July 17 (Reuters) - A Nebraska federal judge on Tuesday
dismissed a lawsuit brought by seven states against a government
regulation requiring employers to provide birth-control coverage
U.S. District Judge Warren Urbom concluded that the
plaintiffs did not face immediate harm and therefore could not
sue to block the part of the Affordable Care Act of 2010 that
requires employers to include free birth control in their
The Nebraska Attorney General filed the suit in February on
behalf of six other states, two Catholic individuals and three
Catholic non-profit institutions. The suit was one of around two
dozen filed across the country by religious organizations
accusing the federal government of forcing them to face steep
fines if they did not support contraception, sterilization and
birth control in violation of their religious beliefs.
The states, which include Texas, Ohio and Florida, argued
that the law threatened their budgets by giving religious
employers an incentive to stop providing health insurance
coverage to their employees to avoid the requirements of the
rule. That would drive up enrollment in the states' Medicaid
programs, they contended.
But the judge concluded that the alleged harms were too
remote and hypothetical. The federal government has carved out
an exemption for religious employers, announcing that insurance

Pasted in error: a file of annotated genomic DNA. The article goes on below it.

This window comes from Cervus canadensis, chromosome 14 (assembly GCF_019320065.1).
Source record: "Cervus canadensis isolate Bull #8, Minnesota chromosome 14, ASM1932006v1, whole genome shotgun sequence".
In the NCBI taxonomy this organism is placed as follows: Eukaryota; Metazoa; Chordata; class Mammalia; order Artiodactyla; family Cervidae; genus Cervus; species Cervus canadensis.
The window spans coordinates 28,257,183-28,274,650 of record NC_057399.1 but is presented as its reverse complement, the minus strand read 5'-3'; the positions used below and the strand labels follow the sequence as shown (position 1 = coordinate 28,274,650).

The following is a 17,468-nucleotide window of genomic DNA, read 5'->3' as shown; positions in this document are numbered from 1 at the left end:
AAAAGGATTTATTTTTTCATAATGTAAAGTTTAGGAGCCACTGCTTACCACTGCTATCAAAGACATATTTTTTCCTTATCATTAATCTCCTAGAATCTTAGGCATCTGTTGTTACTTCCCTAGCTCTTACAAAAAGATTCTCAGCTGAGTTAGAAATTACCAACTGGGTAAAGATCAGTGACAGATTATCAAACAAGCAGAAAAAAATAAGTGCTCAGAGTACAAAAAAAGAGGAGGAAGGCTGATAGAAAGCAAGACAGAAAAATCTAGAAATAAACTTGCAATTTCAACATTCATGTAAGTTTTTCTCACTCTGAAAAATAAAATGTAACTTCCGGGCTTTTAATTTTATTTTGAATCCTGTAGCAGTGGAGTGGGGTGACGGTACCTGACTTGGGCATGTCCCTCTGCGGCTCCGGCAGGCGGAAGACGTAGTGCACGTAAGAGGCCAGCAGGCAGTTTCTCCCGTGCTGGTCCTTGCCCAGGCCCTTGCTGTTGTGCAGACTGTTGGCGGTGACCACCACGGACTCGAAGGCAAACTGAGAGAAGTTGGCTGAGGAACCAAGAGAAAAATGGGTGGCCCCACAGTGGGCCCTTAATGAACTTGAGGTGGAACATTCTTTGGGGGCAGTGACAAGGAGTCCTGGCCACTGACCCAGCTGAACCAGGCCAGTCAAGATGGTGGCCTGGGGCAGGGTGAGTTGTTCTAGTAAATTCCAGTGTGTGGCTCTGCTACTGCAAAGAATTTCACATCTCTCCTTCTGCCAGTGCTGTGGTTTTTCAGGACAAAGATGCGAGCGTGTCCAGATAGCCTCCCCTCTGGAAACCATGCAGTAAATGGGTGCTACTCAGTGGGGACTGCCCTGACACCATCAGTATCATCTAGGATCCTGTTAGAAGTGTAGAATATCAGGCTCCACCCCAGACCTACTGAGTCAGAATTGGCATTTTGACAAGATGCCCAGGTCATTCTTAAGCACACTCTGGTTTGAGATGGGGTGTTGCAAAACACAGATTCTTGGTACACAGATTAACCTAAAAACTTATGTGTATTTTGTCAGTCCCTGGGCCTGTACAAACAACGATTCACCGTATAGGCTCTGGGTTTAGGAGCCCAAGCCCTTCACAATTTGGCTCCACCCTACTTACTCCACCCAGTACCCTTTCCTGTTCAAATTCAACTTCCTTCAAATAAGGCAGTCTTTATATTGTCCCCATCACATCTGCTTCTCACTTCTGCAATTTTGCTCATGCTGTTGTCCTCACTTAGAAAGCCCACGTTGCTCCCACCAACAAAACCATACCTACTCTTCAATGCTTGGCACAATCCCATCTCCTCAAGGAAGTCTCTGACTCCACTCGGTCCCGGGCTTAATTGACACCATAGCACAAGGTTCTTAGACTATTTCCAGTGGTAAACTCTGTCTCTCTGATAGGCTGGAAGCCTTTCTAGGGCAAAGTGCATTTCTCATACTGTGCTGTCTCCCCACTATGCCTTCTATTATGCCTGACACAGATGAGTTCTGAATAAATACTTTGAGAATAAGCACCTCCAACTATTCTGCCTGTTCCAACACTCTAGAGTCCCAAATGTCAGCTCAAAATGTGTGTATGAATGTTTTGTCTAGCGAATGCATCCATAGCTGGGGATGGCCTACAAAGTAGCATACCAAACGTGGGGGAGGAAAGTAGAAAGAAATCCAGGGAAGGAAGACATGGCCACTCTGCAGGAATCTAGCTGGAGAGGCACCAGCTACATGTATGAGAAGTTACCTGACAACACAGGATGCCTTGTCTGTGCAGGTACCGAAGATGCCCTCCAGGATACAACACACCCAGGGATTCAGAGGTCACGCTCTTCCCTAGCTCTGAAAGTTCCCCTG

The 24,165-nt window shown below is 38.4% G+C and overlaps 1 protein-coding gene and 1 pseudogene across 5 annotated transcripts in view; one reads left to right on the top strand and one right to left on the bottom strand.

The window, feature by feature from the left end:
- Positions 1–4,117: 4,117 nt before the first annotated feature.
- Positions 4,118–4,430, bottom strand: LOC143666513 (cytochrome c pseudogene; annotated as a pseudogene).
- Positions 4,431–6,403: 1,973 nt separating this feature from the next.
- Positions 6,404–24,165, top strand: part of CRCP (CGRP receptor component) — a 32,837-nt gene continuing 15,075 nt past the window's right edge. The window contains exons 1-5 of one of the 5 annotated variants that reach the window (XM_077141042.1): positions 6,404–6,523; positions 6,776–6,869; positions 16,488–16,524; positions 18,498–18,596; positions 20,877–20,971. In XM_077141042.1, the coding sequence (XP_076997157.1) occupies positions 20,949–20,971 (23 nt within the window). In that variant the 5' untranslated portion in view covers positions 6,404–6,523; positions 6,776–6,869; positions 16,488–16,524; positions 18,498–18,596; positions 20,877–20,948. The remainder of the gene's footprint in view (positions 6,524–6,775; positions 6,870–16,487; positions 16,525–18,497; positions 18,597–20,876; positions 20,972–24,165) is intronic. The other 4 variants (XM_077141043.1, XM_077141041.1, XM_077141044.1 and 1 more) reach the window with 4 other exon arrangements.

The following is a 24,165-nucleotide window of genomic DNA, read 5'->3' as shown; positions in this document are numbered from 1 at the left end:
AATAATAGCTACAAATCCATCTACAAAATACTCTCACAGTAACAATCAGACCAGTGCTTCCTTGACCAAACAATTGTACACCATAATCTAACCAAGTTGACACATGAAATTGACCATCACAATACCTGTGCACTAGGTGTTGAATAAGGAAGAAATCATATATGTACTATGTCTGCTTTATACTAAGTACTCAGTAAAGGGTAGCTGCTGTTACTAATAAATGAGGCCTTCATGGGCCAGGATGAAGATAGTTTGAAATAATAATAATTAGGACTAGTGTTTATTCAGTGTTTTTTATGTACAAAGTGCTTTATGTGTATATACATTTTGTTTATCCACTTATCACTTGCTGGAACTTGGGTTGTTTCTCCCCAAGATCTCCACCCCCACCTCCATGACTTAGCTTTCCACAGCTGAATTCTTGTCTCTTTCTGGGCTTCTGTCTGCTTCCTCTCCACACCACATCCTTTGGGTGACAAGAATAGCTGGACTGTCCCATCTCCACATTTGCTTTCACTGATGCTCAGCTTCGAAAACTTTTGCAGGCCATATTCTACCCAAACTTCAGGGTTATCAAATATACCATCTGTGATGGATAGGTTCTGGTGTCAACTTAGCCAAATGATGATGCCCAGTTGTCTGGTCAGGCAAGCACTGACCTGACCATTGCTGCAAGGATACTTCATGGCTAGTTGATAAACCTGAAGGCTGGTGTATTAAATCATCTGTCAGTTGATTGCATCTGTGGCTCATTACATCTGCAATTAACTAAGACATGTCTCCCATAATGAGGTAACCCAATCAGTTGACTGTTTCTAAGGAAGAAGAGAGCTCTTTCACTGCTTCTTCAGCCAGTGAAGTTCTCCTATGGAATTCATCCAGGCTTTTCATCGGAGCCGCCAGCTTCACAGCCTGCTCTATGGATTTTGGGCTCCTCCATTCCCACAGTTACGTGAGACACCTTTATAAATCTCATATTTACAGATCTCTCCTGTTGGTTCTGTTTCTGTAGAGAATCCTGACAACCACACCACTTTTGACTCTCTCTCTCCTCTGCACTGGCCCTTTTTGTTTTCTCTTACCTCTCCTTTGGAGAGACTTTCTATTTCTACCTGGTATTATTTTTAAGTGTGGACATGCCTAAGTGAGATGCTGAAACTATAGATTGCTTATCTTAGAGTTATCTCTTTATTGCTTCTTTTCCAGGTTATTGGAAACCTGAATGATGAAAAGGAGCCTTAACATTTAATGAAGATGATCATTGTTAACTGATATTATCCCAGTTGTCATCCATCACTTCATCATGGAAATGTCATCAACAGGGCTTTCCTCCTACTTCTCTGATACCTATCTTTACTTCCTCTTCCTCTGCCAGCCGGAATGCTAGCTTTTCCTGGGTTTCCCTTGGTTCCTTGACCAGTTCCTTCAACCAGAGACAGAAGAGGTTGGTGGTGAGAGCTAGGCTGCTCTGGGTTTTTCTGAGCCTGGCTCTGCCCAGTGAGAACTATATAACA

companies would cover the cost of birth control for their
coverage plans. In addition, the government has delayed
enforcement of the rule until August 1, 2013, while the
Department of Health and Human Services figures out how the
accommodation for religious employers will work.
The judge also found that the states could not show any
direct injury from the contraception mandate.
"There are no allegations of direct injuries resulting from
the Rule; instead, the State plaintiffs only speculate that
third parties will respond to the Rule in such a way that the
States' budgets will ultimately be strained," Urbom wrote.
States are not entitled to religious protections under the First
Amendment or federal law, he added.
Katherine Spohn, a lawyer for the Nebraska Attorney
General's Office, did not immediately respond to a request for
Michelle Bennett, a Justice Department lawyer for the
federal defendants, was not immediately available for comment.
In May, the law firm Jones Day filed 12 suits in courts
across the country on behalf of 43 different Catholic entities,
including Notre Dame, Catholic University of America and the
Archdiocese of New York.
The Nebraska case is the first to be dismissed by a federal
judge, according to the Center for Reproductive Rights.
The case is State of Nebraska et al v. U.S. Department of
Health and Human Services et al, U.S. District Court for the
District of Nebraska, No. 4:12-cv-3035.
For Nebraska et al: Katherine Spohn of the Nebraska Attorney
For the Catholic individuals and institutions: Rocky Weber
of the Crosby, Guenzel Law Firm; Donald Blankenau of the
Blankenau, Wilmoth Law Firm.
For the federal government: Michelle Bennett of the Justice
(Reporting By Terry Baynes)
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